A Carb Counting Book that We Find Helpful
In 2008, when Kevin and I began dating, I decided to start looking for things that may help him tackle the daily tasks of having diabetes. One of the first things that I set out to look for was a good carb counting book for diabetics. After reading reviews online, I decided to pick up the 2008 Version of The Calorie King Calorie, Fat & Carbohydrate Counter book by Allan Borushek, because it contained nutritional information for some of the restaurants and fast food locations that we frequented. We still use the book today and we recently received the 2011 Version (pictured on the left) complimentary of the Medtronic representative who we met last Monday.
After filing through the 2011 Version of the guide, I noticed that a number of new restaurants (Vocelli Pizza, Costco Food Court, Red Robin, Qdoba, Five Guys, etc.) have been added. Another positive to the new version is that since they haven’t changed the format, you aren’t left scrambling through the book trying to figure out a new layout. It is a great size, coming in at around 4.5 inches by 6 inches, so it fits well in my purse but could be easily kept in a car glove box for easy access while you are out.
Although we do not dine out as often now that we are married, we have found that this book is particularly helpful when it comes to determining carbohydrate counts for fresh items as well, such as pears, spinach, peppers and sweet potatoes that don’t have trusty nutrition labels on them. Various sizes are even listed for many items, enabling you to get a more accurate carb count. For example, whether you are planning to eat a 2 oz (baby), 6 oz (small), 8 oz (medium), 12 oz (large) or 16 oz (extra large) potato, the carbohydrate counts for each are listed. For quick reference, I have labeled some of the main categories and restaurants that we use with Post It Durable File tabs.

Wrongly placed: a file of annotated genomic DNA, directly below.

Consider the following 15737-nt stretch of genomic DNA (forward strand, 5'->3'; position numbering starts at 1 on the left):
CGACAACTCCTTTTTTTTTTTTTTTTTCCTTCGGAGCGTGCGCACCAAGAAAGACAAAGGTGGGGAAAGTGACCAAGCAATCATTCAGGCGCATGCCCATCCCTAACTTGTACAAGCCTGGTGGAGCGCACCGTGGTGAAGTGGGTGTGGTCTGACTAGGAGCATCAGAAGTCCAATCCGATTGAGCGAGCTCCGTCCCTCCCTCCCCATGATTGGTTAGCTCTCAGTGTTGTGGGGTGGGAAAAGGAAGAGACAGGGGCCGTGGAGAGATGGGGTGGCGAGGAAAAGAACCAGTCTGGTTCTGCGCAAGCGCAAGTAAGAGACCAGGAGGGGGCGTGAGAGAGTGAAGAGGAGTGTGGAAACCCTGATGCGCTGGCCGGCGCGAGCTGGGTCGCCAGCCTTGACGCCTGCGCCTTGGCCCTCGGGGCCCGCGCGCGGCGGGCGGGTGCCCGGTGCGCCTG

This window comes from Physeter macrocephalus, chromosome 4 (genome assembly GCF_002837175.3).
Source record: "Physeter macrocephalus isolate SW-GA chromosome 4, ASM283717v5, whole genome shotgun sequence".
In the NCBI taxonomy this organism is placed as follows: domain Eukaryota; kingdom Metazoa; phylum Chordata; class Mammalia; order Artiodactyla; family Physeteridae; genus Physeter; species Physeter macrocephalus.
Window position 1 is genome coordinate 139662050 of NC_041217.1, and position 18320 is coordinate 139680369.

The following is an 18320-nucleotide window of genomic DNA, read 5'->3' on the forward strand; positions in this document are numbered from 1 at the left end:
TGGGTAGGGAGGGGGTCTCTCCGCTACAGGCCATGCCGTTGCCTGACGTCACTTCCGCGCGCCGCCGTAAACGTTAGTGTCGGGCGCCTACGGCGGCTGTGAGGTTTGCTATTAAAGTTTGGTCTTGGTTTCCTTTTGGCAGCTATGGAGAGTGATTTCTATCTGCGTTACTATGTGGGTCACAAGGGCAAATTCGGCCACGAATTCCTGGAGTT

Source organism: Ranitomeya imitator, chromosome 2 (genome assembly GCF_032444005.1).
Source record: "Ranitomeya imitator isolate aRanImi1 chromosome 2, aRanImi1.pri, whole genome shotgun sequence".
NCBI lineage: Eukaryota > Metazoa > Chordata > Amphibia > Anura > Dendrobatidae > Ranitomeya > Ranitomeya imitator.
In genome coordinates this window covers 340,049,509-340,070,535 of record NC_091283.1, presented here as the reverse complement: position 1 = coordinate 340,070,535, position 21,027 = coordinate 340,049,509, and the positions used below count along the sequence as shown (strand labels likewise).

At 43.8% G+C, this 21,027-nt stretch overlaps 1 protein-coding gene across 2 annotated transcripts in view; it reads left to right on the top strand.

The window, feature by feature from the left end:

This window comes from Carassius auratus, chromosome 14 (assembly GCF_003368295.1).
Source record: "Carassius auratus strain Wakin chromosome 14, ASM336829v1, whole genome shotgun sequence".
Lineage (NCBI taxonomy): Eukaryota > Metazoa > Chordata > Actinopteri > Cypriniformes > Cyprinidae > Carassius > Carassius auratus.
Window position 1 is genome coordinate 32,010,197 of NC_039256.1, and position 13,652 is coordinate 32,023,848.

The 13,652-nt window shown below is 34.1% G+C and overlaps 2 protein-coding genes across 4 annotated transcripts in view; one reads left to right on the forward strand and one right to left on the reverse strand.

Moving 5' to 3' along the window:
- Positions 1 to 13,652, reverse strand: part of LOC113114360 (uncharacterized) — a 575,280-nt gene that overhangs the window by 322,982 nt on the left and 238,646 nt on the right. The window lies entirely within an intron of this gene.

A few other example situations when this book might be particularly useful include instances when you are confronted with unboxed snacks and other foods. Found yourself at a friend’s house for a hockey game and are being enticed by a spread of snacks? Look up your Club crackers, carrot sticks, Marzetti ranch dip and Oreo cookie. What if you encounter large bins of cereal at a hotel’s continental breakfast? Don’t know how many carbs are in your Cheerios or your child’s Cocoa Puffs sitting in that big bin? No problem (however, in this case it might also help to carry or ask for a measuring device, unless the scooper has a measurement value listed on it). The Calorie King Calorie, Fat & Carbohydrate Counter book has a surprising number of products clearly listed, helping you to further keep your carbohydrate intake under control.
I would also like to remind everyone that many restaurants have at least some of their nutritional information posted on their web sites. You can always check their web site before you go out, and in most cases you can access the information from a Smartphone’s web browser.
This carb counting book may or may not be helpful to you, but since we like it and decided it is worth writing about, here’s to happy eating.